What Bettis did have is an unusually stout constitution. He was simply able to pound away at opposing defenses longer than any other Big Back in history. He rarely missed a game. In fact, when you take into consideration his running style, you could argue that Bettis is the most durable ballcarrier in NFL history. He played in 192 of a possible 208 career games, and started 153.
We compiled a list of the Top 10 Big Backs of all time, ranking them based on career rushing totals. We defined "big" as any back who weighed more than 240 pounds. If you're wondering how big 240 pounds is, consider that Earl Campbell – a gridiron bowling ball who was big by any normal person's definition – was listed at a mere 232 pounds.
While the list of solid 240-plus pounders has grown along with everything else in the NFL, the list of all-time great 240-plus ballcarriers remains, well, thin.
- Bettis is the only Big Back to crack the Top 50 in all-time rushing yards. He stands at No. 5.
- Just 3 of the 10 most productive Big Backs of all time averaged more than 4.0 YPC for their career.
- 1 of those 3, Cookie Gilchrist, played his entire career in the AFL.
- The 10 most productive Big Backs of all-time combined to average just 4.0 yards per carry.
- Big Backs are one-dimensional. The 10 most productive Big Backs of all-time have combined to catch a mere 38 TD passes.
- Tampa star Big Back Mike Alstott accounts for more than one-third of those TD receptions (13).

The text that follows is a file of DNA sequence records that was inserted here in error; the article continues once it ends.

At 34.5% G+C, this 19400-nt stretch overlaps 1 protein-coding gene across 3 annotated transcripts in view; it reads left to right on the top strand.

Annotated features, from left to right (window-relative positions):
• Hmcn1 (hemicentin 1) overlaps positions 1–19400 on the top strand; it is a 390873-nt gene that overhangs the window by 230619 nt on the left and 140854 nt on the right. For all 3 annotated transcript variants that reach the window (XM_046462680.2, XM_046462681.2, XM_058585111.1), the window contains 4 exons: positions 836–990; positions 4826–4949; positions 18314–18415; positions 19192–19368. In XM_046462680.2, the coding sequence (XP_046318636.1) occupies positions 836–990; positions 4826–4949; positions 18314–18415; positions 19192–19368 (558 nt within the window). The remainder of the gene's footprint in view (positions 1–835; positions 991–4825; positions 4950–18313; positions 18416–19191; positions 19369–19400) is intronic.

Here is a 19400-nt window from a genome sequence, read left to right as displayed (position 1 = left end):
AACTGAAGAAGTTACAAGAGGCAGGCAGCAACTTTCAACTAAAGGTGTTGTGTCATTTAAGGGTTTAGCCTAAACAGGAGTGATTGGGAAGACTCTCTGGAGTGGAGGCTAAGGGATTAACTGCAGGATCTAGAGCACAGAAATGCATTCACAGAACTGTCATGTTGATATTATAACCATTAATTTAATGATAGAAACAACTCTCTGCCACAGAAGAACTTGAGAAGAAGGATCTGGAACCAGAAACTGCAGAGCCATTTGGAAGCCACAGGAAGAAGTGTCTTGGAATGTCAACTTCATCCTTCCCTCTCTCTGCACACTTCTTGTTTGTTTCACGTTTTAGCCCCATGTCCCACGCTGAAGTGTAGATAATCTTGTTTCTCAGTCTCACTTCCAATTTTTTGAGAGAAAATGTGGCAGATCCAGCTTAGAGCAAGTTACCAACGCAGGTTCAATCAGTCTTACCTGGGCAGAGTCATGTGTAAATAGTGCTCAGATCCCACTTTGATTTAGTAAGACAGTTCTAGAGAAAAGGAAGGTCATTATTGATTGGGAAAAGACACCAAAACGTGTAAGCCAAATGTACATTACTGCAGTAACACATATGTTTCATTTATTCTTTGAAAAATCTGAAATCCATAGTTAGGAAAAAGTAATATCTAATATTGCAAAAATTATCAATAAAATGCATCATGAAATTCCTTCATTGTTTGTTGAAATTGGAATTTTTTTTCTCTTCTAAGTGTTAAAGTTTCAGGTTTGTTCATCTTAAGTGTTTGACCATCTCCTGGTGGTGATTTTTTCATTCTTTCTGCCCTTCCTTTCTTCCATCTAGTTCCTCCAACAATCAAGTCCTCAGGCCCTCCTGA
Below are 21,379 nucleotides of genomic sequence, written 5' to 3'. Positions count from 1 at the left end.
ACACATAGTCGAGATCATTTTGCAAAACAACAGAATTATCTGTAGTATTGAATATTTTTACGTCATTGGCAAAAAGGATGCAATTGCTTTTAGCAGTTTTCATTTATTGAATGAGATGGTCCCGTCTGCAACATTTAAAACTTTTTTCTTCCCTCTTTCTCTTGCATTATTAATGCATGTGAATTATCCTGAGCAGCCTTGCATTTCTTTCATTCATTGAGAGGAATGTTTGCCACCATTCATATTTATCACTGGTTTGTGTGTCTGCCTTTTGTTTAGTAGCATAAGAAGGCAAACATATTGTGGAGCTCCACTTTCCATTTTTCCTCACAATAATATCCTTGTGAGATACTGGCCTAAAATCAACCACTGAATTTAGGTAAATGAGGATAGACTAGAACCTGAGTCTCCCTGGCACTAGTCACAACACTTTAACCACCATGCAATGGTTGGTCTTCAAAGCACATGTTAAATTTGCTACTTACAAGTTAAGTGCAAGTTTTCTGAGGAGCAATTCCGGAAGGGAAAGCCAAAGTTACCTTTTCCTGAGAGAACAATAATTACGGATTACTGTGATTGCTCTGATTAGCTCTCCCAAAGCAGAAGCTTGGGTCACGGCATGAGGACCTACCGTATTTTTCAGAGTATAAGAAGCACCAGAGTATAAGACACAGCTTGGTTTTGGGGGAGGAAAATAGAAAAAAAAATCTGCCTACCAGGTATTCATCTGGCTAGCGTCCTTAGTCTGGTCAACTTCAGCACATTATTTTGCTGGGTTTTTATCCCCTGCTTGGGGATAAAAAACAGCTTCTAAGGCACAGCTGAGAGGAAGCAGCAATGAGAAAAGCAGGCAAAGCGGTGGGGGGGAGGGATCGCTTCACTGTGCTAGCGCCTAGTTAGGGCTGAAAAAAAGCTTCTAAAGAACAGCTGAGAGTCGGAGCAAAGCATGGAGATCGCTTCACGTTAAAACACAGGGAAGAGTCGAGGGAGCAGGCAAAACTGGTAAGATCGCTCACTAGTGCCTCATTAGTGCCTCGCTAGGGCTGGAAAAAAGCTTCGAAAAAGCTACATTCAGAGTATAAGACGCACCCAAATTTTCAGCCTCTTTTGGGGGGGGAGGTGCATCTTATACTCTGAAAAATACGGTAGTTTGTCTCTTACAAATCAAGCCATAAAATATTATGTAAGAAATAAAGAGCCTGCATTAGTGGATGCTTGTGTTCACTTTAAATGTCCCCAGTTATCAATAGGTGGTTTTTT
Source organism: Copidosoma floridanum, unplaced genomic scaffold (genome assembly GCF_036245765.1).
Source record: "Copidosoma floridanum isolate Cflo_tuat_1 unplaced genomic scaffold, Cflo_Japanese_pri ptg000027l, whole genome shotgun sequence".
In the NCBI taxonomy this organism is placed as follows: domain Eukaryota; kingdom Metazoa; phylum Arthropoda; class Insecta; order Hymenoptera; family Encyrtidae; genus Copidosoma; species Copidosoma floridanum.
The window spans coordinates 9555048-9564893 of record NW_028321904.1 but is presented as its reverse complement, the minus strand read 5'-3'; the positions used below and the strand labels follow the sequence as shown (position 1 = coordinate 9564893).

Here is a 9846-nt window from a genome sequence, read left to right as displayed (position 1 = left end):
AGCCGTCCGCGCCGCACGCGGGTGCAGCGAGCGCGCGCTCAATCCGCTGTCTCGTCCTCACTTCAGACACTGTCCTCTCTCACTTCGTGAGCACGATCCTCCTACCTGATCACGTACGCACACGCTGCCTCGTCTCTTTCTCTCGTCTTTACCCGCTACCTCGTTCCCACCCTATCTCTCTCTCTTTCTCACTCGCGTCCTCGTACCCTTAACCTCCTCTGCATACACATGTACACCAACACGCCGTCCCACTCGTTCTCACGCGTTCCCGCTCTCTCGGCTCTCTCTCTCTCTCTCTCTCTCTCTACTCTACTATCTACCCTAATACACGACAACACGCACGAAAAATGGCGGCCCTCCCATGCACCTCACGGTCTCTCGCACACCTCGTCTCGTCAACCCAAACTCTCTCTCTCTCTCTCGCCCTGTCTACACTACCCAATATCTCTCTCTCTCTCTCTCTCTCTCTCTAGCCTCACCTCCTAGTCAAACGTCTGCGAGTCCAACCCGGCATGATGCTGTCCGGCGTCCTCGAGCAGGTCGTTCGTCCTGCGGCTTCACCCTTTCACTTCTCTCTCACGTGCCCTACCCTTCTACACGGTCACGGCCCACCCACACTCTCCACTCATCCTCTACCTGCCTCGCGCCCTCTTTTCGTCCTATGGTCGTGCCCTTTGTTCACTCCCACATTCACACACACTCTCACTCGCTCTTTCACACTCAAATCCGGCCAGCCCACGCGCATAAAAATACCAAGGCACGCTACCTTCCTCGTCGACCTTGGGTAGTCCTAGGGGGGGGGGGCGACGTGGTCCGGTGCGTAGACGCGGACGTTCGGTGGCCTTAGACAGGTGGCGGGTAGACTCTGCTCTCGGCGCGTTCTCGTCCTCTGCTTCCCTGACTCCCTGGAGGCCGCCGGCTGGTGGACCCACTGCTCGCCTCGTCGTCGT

Put most simply, big guys are not meant to carry the ball in the NFL. Sure, it sounds great to think that your team has a 250-pound guy crashing into opposing defenses. But when that defensive front wall is filled by linemen who each chime in at over 300 pounds, it's a losing battle for the ballcarrier.
The solution, of course, is to slip past and run around the defenders – something smaller, more elusive ballcarriers can obviously do better.
To prove the general superiority of smaller backs, we created something called Yards Per Pound. It measures how many yards a back generated over the course of their career for every pound of body weight. The top of the food chain includes all-time leading rusher Emmitt Smith and the man he replaced at the top, Walter Payton.
- Smith (212 pounds, 18,335 rushing yards) generated 86.5 Yards Per Pound
- Payton (200 pounds, 16,726 rushing yards) generated 83.6 Yards Per Pound
Even the most productive Big Backs of all time, the players most likely to be described by the "pundits" as "tough" and "durable," simply do not come close. Only the Top 5 generated more than 20 Yards Per Pound. Only Bettis generated more than 30 Yards Per Pound. However, Baltimore's 240-pound Jamal Lewis, who currently stands as the second most productive Big Back in history (6,669 rushing yards), has an outside opportunity to exceed Bettis as the best.
Here's a look at the 10 most productive Big Backs in NFL history. Each weighed at least 240 pounds. You'll find that, pound for pound, elite Big Backs are rarely as productive or as durable as smaller, more elusive players.